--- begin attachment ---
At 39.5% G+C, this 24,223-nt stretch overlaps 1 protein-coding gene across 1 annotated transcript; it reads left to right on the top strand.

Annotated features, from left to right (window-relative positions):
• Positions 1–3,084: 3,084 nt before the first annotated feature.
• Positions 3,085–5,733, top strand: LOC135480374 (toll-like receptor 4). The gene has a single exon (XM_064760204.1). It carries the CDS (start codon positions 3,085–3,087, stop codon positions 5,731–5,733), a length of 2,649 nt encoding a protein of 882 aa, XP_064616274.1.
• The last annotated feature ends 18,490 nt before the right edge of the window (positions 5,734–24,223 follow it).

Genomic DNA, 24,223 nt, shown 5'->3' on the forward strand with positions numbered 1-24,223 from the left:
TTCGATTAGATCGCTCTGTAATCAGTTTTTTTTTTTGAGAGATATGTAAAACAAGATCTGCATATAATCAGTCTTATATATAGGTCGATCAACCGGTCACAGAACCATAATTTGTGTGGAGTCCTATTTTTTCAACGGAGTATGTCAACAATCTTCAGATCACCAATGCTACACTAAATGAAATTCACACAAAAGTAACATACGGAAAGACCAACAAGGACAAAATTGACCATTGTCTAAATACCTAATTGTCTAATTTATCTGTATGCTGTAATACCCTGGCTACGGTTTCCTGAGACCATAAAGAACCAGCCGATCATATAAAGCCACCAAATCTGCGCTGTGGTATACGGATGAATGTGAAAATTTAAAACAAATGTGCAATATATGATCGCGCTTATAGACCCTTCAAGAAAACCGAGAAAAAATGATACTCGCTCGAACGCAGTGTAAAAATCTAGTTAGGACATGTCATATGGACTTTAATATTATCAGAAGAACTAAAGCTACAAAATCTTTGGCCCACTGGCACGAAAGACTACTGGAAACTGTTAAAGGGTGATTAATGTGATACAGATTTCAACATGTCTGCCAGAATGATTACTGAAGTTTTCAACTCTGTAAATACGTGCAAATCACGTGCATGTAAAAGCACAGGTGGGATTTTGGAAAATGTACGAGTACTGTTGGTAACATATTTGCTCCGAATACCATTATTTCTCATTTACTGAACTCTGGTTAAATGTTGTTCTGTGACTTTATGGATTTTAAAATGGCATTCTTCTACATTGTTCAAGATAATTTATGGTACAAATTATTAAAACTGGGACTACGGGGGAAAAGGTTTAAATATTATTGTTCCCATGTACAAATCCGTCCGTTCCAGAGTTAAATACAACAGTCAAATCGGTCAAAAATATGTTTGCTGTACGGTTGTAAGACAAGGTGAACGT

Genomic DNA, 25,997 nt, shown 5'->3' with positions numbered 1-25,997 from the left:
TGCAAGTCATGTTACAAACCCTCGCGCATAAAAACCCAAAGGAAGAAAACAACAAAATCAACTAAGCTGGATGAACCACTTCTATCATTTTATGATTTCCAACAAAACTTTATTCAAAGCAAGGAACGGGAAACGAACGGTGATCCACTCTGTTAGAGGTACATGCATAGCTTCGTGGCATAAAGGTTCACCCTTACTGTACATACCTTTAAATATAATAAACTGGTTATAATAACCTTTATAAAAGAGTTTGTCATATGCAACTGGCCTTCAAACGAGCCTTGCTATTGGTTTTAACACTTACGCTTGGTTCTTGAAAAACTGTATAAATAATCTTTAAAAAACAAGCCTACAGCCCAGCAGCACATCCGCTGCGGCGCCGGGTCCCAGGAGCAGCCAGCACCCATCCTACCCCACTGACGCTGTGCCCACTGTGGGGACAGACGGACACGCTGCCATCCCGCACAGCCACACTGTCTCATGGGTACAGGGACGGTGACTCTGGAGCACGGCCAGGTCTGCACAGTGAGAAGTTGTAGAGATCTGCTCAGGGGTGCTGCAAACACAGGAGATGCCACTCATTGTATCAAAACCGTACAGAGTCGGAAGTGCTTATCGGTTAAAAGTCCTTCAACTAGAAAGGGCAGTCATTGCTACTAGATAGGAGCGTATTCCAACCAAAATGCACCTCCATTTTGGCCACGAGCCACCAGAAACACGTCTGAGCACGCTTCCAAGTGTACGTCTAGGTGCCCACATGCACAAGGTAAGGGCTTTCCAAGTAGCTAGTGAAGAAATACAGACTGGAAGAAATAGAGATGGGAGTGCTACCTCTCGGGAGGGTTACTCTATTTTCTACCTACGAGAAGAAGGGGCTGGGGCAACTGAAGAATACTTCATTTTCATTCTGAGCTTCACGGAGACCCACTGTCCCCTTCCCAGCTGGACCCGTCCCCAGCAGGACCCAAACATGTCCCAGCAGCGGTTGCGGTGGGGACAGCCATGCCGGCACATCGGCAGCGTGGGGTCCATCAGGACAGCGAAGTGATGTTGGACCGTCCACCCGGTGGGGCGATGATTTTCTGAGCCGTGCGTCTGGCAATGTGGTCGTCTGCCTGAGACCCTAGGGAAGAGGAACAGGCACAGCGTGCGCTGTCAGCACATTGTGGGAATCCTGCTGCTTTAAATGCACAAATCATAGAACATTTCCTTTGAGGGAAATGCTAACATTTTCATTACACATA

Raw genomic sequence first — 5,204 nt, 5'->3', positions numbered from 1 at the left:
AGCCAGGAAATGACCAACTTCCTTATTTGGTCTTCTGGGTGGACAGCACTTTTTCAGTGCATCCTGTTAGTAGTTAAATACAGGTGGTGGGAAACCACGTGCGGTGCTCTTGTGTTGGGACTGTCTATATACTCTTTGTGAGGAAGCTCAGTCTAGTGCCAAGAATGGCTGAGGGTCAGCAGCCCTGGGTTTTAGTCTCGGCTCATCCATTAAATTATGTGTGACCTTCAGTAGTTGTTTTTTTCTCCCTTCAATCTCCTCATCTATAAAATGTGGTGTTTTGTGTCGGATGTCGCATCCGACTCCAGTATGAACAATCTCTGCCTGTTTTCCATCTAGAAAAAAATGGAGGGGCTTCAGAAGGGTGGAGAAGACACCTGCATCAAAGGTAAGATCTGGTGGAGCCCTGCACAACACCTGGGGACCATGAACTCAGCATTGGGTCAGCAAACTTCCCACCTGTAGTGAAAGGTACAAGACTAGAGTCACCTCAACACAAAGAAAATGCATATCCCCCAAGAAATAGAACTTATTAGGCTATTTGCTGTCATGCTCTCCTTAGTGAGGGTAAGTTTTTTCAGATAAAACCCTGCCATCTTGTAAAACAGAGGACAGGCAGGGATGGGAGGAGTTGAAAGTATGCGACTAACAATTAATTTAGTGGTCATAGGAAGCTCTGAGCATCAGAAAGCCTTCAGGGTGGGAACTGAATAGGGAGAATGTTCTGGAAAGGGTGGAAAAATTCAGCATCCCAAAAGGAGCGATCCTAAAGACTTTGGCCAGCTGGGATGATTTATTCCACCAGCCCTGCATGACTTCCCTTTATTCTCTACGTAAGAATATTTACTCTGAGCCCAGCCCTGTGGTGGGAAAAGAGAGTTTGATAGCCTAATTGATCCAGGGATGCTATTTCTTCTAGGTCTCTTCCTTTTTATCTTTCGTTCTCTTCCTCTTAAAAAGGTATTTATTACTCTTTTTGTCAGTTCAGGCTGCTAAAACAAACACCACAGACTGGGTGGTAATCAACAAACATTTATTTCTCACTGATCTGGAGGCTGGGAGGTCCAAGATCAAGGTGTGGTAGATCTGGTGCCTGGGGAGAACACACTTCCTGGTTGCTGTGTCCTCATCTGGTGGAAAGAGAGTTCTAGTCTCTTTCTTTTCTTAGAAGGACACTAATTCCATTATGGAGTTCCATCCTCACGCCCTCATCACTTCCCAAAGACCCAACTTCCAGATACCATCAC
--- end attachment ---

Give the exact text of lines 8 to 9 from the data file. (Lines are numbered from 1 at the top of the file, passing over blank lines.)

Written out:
Genomic DNA, 25,997 nt, shown 5'->3' with positions numbered 1-25,997 from the left:
TGCAAGTCATGTTACAAACCCTCGCGCATAAAAACCCAAAGGAAGAAAACAACAAAATCAACTAAGCTGGATGAACCACTTCTATCATTTTATGATTTCCAACAAAACTTTATTCAAAGCAAGGAACGGGAAACGAACGGTGATCCACTCTGTTAGAGGTACATGCATAGCTTCGTGGCATAAAGGTTCACCCTTACTGTACATACCTTTAAATATAATAAACTGGTTATAATAACCTTTATAAAAGAGTTTGTCATATGCAACTGGCCTTCAAACGAGCCTTGCTATTGGTTTTAACACTTACGCTTGGTTCTTGAAAAACTGTATAAATAATCTTTAAAAAACAAGCCTACAGCCCAGCAGCACATCCGCTGCGGCGCCGGGTCCCAGGAGCAGCCAGCACCCATCCTACCCCACTGACGCTGTGCCCACTGTGGGGACAGACGGACACGCTGCCATCCCGCACAGCCACACTGTCTCATGGGTACAGGGACGGTGACTCTGGAGCACGGCCAGGTCTGCACAGTGAGAAGTTGTAGAGATCTGCTCAGGGGTGCTGCAAACACAGGAGATGCCACTCATTGTATCAAAACCGTACAGAGTCGGAAGTGCTTATCGGTTAAAAGTCCTTCAACTAGAAAGGGCAGTCATTGCTACTAGATAGGAGCGTATTCCAACCAAAATGCACCTCCATTTTGGCCACGAGCCACCAGAAACACGTCTGAGCACGCTTCCAAGTGTACGTCTAGGTGCCCACATGCACAAGGTAAGGGCTTTCCAAGTAGCTAGTGAAGAAATACAGACTGGAAGAAATAGAGATGGGAGTGCTACCTCTCGGGAGGGTTACTCTATTTTCTACCTACGAGAAGAAGGGGCTGGGGCAACTGAAGAATACTTCATTTTCATTCTGAGCTTCACGGAGACCCACTGTCCCCTTCCCAGCTGGACCCGTCCCCAGCAGGACCCAAACATGTCCCAGCAGCGGTTGCGGTGGGGACAGCCATGCCGGCACATCGGCAGCGTGGGGTCCATCAGGACAGCGAAGTGATGTTGGACCGTCCACCCGGTGGGGCGATGATTTTCTGAGCCGTGCGTCTGGCAATGTGGTCGTCTGCCTGAGACCCTAGGGAAGAGGAACAGGCACAGCGTGCGCTGTCAGCACATTGTGGGAATCCTGCTGCTTTAAATGCACAAATCATAGAACATTTCCTTTGAGGGAAATGCTAACATTTTCATTACACATA